Owners of pricey homes turn to auctions to sell fast

INCLINE VILLAGE - When it comes to real estate, finding a buyer can be just as time consuming and frustrating for sellers of multimillion dollar estates as it is for more typical homeowners.

But an increasing number of those with wads in their wallets and hefty investment portfolios are taking a new approach to unloading their unwanted mansions and property holdings - they're putting them on the auction block.

For Jules and Marsha Radow, next Thursday's auction of their home in the Chateau Acres neighborhood at Lake Tahoe will end a year of endless tire kickers and a parade of real estate agents that produced no serious buyers.

The 3,500 square-foot home with an appraised value of $2.2 million will be sold in what's known as an ''absolute auction.'' There is no minimum bid and once the bidding starts, owners cannot refuse the top offer - whatever it is.

An adjacent, 1.3-acre parcel will be sold separately.

When the auctioneer's gavel bangs, the Radows realize they may get less than they'd hoped for. So be it.

For them, time is worth more than dickering over a selling price.

''We've been trying to sell our house for over a year,'' Marsha Radow said. ''We want to get on with our lives. And we just don't want to wait around any longer.''

The auction is being conducted by National Auction Group Inc., based in Gadsden, Ala. It is one of about 100 auctions of high-end real estate the company will conduct this year, company president William Bone said.

The company did 60 auctions last year, including the sprawling estate of entertainer Kenny Rogers outside Athens, Ga. That spread, complete with a private, 18-hole golf course, 72,000-square-foot equestrian center, five-bedroom guest house and 10-bedroom, 12-bath mansion, sold for about $6.3 million.

''We are extremely busy,'' said Sue Levin, a National representative who's been showing the Radow home to potential buyers since the end of July.

''It's a new marketing effort that's become very popular with high-end properties.''

The process can be a gamble for sellers, Bone conceded. Another Incline Village home sold at auction last year for about $1 million less than the original asking price, he said.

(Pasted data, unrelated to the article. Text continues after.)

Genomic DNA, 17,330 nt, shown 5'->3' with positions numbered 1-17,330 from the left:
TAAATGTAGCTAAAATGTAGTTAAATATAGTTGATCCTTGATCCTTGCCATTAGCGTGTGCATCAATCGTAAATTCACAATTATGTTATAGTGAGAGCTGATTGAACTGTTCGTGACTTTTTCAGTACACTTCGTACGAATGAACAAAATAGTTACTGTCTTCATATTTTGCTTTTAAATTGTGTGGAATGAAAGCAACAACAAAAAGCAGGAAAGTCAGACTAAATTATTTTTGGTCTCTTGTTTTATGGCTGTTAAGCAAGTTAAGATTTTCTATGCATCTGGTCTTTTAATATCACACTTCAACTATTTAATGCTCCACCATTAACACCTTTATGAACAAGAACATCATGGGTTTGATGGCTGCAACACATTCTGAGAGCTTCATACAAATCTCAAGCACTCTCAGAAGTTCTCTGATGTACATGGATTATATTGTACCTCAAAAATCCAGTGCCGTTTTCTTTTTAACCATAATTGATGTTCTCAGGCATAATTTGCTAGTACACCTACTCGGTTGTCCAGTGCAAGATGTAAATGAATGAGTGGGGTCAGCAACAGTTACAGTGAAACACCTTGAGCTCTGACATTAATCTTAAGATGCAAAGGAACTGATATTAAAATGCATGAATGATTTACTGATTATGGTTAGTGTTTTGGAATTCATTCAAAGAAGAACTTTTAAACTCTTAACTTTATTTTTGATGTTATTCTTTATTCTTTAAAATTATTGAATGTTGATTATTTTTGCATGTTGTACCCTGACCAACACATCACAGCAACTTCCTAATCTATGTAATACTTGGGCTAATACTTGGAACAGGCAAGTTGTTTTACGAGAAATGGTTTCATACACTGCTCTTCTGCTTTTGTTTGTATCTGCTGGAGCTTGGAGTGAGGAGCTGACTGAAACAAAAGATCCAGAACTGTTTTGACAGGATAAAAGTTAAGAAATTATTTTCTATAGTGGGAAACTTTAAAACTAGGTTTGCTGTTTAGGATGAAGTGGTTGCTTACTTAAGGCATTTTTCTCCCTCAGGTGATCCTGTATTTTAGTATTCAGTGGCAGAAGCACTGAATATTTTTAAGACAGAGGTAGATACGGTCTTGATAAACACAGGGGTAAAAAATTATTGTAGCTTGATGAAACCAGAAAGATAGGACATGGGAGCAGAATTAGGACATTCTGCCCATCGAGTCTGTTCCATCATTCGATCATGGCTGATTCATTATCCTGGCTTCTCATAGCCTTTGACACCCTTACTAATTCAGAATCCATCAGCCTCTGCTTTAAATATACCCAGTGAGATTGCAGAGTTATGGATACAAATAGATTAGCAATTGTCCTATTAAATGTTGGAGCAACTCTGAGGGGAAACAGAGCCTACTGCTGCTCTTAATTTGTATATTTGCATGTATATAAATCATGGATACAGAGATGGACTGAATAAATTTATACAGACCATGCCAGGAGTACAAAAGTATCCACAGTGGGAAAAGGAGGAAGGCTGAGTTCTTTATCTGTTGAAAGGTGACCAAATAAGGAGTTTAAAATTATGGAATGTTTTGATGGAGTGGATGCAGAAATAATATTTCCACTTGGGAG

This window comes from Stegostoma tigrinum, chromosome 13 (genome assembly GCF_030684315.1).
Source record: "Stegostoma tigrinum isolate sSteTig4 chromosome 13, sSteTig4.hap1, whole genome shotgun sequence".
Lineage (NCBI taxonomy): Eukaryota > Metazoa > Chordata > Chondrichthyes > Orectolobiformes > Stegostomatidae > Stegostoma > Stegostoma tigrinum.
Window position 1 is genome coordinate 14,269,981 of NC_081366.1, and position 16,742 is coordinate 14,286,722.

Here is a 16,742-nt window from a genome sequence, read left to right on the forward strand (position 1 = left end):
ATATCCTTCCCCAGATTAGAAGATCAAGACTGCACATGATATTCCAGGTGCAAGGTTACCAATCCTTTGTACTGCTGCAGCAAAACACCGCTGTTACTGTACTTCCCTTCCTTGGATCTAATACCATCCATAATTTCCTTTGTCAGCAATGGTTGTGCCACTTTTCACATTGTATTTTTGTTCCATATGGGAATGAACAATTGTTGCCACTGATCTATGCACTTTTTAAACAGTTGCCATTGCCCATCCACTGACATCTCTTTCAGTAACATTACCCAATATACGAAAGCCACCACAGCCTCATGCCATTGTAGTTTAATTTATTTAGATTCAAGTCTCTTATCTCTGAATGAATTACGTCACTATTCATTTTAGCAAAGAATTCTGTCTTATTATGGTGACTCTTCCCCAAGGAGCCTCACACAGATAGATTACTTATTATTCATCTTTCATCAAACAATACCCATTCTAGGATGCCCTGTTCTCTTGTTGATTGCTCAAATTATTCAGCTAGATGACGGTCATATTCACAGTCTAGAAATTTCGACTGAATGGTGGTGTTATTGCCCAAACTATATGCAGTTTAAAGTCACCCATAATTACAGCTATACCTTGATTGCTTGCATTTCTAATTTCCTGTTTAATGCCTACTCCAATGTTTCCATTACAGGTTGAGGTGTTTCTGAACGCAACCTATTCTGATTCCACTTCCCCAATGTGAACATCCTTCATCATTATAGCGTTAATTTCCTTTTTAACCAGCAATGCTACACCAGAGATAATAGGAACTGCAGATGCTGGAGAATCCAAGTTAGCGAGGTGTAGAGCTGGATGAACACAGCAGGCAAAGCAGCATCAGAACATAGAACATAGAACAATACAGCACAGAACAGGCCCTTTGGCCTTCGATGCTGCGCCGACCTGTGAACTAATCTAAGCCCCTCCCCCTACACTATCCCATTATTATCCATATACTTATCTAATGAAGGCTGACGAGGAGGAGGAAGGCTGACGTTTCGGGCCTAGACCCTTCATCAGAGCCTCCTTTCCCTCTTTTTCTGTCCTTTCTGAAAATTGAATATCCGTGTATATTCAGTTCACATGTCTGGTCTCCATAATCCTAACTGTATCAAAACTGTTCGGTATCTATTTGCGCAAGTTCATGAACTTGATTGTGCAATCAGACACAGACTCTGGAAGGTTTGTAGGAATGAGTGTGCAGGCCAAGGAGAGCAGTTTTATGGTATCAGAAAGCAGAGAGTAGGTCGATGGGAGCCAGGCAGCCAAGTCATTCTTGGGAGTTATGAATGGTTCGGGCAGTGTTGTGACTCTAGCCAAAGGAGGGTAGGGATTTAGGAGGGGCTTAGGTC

But the lure of a potential bargain and swift closure of the deal makes the process attractive to buyers and sellers alike. For sellers in the upper echelon of tax brackets, a couple hundred thousand dollars or so below the asking price won't break the bank, he said.

Jules Radow called the upcoming auction ''a true capitalistic process.''

A former stockbroker, Radow, now 65, moved his family to Lake Tahoe after retiring from Wall Street nearly 20 years ago.

''I may get a little more, I may get a little less,'' he said of the final sale price. ''You pay for time. The time factor is such it benefits me to move out and do other things.''

Potential buyers need $100,000 in certified funds to be eligible to bid. On auction day, the winning bidder must put down 10 percent as earnest money. The final purchase price includes an auction fee of 7.5 percent of the winning bid.

The whole deal will close in 30 days. That's the most attractive part to Marsha Radow.

''We know that on auction day the house will be sold and we don't have to live in limbo anymore,'' she said.

Now that their three sons are grown, ''It's time for a lifestyle change,'' she said.

Avid sailors, the couple is building a condominium in South Florida and plan to sail the world on their 66-foot sailboat.

''We spend about four months a year sailing the eastern U.S. and Europe,'' Jules Radow said. ''We want to expand that to a six-to-eight-month process.

''That's phase three of our lives.''


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